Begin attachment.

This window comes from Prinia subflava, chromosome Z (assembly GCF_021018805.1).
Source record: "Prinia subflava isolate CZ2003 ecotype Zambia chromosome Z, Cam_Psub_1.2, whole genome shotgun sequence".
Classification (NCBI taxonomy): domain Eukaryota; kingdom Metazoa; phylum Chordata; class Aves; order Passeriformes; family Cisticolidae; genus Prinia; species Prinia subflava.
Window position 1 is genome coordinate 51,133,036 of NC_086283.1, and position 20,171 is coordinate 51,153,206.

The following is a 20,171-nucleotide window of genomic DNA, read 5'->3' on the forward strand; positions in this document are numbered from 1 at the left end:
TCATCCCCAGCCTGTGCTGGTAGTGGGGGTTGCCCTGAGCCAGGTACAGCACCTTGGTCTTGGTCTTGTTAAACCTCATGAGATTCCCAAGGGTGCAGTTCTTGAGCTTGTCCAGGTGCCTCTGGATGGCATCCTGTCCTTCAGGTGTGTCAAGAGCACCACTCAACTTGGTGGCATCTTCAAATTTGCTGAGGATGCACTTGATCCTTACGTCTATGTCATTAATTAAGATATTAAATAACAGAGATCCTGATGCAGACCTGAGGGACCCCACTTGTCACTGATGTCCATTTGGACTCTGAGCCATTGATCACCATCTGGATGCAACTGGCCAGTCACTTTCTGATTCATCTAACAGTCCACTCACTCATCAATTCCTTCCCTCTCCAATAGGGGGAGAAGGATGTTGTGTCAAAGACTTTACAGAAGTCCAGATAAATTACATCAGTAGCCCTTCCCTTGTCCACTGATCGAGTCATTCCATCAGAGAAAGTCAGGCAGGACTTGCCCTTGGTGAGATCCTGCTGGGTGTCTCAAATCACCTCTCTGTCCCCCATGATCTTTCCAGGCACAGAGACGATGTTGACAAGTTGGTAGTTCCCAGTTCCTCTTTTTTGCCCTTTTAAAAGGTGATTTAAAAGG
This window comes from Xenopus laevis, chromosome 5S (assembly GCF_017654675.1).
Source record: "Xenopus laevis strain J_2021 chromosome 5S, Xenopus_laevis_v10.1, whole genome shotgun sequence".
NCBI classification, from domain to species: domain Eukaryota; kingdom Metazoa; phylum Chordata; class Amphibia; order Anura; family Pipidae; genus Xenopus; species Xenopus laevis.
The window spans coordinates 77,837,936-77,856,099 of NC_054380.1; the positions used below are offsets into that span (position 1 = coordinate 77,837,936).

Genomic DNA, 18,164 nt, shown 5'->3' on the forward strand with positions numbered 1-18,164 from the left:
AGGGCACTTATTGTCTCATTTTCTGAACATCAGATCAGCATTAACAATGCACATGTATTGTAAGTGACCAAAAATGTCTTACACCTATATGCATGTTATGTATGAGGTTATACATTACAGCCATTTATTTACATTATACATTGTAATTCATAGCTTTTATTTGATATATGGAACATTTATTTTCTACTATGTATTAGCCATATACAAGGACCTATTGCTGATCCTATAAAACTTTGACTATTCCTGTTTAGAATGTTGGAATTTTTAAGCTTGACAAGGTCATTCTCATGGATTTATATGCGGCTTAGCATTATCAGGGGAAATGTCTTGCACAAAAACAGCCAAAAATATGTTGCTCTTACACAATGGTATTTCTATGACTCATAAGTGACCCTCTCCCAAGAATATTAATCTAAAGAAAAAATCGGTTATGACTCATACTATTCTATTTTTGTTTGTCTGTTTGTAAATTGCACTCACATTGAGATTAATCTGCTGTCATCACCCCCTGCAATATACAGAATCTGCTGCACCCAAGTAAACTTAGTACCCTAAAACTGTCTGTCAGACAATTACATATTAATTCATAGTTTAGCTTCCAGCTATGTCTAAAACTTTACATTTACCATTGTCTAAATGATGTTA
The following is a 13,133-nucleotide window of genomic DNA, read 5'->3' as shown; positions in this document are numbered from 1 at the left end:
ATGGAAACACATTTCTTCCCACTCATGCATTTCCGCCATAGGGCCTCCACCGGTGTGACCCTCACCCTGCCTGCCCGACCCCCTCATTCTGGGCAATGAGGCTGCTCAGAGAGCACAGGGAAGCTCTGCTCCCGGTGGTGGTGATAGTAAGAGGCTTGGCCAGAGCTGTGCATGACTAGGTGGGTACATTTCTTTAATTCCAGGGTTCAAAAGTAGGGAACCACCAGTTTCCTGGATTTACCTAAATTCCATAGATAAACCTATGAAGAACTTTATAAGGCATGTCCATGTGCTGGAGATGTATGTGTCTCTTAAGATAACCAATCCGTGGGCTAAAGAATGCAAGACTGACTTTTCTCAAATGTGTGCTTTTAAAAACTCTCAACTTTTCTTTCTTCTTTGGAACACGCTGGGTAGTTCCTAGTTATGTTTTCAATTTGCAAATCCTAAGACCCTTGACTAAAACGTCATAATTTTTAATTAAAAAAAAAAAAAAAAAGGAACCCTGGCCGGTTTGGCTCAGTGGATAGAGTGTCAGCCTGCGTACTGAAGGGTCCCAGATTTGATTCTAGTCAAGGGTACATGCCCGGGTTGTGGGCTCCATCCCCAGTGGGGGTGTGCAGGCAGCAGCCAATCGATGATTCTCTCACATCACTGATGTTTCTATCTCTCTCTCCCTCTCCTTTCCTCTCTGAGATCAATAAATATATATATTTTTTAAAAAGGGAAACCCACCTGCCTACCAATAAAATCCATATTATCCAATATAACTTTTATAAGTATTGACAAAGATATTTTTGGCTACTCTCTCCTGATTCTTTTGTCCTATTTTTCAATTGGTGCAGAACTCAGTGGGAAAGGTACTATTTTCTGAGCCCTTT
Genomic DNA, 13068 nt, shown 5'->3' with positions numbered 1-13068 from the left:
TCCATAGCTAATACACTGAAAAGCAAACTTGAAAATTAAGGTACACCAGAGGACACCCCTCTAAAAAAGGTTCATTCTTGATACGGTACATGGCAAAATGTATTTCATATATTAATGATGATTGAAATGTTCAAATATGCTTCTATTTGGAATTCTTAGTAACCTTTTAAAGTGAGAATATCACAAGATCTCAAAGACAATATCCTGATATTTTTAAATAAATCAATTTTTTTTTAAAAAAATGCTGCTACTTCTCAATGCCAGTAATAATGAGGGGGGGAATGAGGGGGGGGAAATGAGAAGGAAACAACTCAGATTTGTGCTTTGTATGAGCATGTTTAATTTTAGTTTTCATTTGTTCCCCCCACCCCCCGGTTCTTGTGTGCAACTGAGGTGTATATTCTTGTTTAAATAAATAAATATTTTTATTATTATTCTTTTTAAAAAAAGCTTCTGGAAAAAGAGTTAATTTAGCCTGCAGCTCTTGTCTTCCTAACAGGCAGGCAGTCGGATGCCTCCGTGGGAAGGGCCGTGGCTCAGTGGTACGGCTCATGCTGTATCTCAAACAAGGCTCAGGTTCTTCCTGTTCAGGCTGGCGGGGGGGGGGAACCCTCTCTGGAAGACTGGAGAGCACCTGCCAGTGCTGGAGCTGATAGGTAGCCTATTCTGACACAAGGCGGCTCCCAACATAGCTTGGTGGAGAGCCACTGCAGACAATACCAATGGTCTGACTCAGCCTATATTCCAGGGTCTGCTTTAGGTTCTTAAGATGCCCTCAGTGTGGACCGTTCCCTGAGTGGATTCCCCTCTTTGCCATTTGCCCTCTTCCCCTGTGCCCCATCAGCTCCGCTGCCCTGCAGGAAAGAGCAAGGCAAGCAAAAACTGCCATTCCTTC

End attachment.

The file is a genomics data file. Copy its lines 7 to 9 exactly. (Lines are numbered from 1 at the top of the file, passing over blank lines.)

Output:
This window comes from Xenopus laevis, chromosome 5S (assembly GCF_017654675.1).
Source record: "Xenopus laevis strain J_2021 chromosome 5S, Xenopus_laevis_v10.1, whole genome shotgun sequence".
NCBI classification, from domain to species: domain Eukaryota; kingdom Metazoa; phylum Chordata; class Amphibia; order Anura; family Pipidae; genus Xenopus; species Xenopus laevis.